Plasma may be further processed into components like cryoprecipitate, a substance rich in clotting factors. Platelets and red cells are leuko-reduced, meaning that the white blood cells are removed to reduce the chance of a negative reaction in the donation recipient. These components are then packaged into a “unit”, which is a standardized quantity that doctors use when transfusing a patient.
At the same time that processing is occurring, the samples are sent to a lab, where more than a dozen tests are performed to establish the blood type (A, B, AB, or O) and to check for any disease markers. If a test comes back positive, the donation will be discarded and the donor will be notified in a confidential manner.
Once the tests are completed, units found to be safe for transfusion are labelled and stored.
Red cells are stored in 6°C (42.8°F) refrigerators for up to 42 days, platelets are stored in room temperature agitators for up to 5 days, and plasma is frozen and stored for up to one year.
Blood is kept available to be delivered to hospitals 24/7. Hospitals normally keep units of blood available, but in case of emergencies, may call for more.
At the end of the process, a sick or injured patient arrives at a hospital or treatment centre, where doctors determine whether he or she requires a transfusion, and if so, of which type. The necessary transfusion will then be administered, thanks to the donor at the start of the blood donation chain.
What is the history of blood transfusion and donation? Where did it all start?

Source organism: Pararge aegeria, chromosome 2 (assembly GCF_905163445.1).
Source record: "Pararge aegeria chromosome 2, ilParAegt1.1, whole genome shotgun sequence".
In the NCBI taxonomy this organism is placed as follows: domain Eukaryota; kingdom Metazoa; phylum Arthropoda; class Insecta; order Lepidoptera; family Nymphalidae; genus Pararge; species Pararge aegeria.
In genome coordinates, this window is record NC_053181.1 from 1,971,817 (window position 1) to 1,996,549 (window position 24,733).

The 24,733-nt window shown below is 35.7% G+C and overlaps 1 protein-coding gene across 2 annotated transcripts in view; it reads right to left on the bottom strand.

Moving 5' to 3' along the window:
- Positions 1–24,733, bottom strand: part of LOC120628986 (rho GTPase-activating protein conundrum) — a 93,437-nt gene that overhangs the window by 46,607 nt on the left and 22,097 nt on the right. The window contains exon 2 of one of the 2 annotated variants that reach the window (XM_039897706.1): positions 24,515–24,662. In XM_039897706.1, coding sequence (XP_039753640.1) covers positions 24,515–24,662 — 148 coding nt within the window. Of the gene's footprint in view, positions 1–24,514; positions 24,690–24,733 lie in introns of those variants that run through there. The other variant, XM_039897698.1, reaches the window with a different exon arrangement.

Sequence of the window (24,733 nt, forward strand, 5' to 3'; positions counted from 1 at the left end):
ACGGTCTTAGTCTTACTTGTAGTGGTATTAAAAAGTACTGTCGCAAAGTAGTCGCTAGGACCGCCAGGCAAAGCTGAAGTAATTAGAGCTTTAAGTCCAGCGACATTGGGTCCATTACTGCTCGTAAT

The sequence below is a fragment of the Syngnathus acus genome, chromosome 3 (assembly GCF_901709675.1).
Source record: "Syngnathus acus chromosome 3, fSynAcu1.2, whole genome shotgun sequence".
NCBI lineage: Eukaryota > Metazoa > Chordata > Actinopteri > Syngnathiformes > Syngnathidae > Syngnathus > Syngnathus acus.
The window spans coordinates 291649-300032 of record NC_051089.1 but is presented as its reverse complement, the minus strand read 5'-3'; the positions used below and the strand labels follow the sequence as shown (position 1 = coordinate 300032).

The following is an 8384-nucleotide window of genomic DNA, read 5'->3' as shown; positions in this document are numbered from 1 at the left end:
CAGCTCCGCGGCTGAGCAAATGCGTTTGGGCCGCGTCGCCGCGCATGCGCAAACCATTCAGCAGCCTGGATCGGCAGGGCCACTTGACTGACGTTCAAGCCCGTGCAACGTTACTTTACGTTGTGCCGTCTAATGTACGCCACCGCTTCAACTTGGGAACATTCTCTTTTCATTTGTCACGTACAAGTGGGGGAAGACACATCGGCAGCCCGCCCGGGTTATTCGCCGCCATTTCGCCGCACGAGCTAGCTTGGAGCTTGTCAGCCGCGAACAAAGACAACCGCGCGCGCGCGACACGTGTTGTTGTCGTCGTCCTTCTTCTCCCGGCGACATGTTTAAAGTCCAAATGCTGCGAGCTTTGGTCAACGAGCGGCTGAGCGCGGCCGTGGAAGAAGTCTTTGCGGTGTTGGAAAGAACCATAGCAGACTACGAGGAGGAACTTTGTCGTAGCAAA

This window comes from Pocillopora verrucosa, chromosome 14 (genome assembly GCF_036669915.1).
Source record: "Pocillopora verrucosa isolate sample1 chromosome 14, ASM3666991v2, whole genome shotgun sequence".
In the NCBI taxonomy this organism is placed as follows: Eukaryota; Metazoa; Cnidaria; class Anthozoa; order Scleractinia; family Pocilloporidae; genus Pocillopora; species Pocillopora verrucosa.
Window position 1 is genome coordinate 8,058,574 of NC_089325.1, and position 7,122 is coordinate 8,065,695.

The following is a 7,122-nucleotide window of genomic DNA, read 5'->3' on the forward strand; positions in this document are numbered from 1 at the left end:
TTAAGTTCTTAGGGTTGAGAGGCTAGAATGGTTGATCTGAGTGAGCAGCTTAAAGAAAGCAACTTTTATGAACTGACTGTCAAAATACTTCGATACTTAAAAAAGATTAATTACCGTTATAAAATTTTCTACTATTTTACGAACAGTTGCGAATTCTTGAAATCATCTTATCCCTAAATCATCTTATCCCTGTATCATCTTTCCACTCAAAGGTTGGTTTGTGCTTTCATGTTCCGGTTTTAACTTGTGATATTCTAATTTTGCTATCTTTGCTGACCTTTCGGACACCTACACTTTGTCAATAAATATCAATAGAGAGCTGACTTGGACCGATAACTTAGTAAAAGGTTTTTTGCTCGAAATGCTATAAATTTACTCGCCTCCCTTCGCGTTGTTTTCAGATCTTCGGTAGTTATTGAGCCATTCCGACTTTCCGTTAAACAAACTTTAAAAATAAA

Blood and its understanding in medicine has a long history, notably with the use of bloodletting (the withdrawal of blood from a patient to prevent or cure an illness), used by the Egyptians as early as the 2500s BCE, and well documented in Western medicine up until the late 1800s.
The modern understanding of transfusion did not fully appear until the 17th century, after British physician William Harvey’s discovery of the circulation of blood in 1616. From this period onward, a number of successful blood transfusions occurred between animals and humans, notably by Jean-Baptiste Denis in France and Richard Lower in England in 1665, but the practice was prohibited by law within a decade due to human bodily reactions.
It wasn’t until 1818 that human-to-human transfusion was achieved: British obstetrician James Blundell performed the first successful transfusion of human blood to treat postpartum haemorrhage. Using the patient’s husband as the donor, Blundell extracted approximately 4 ounces of blood and successfully transfused it to the wife, who survived the experience.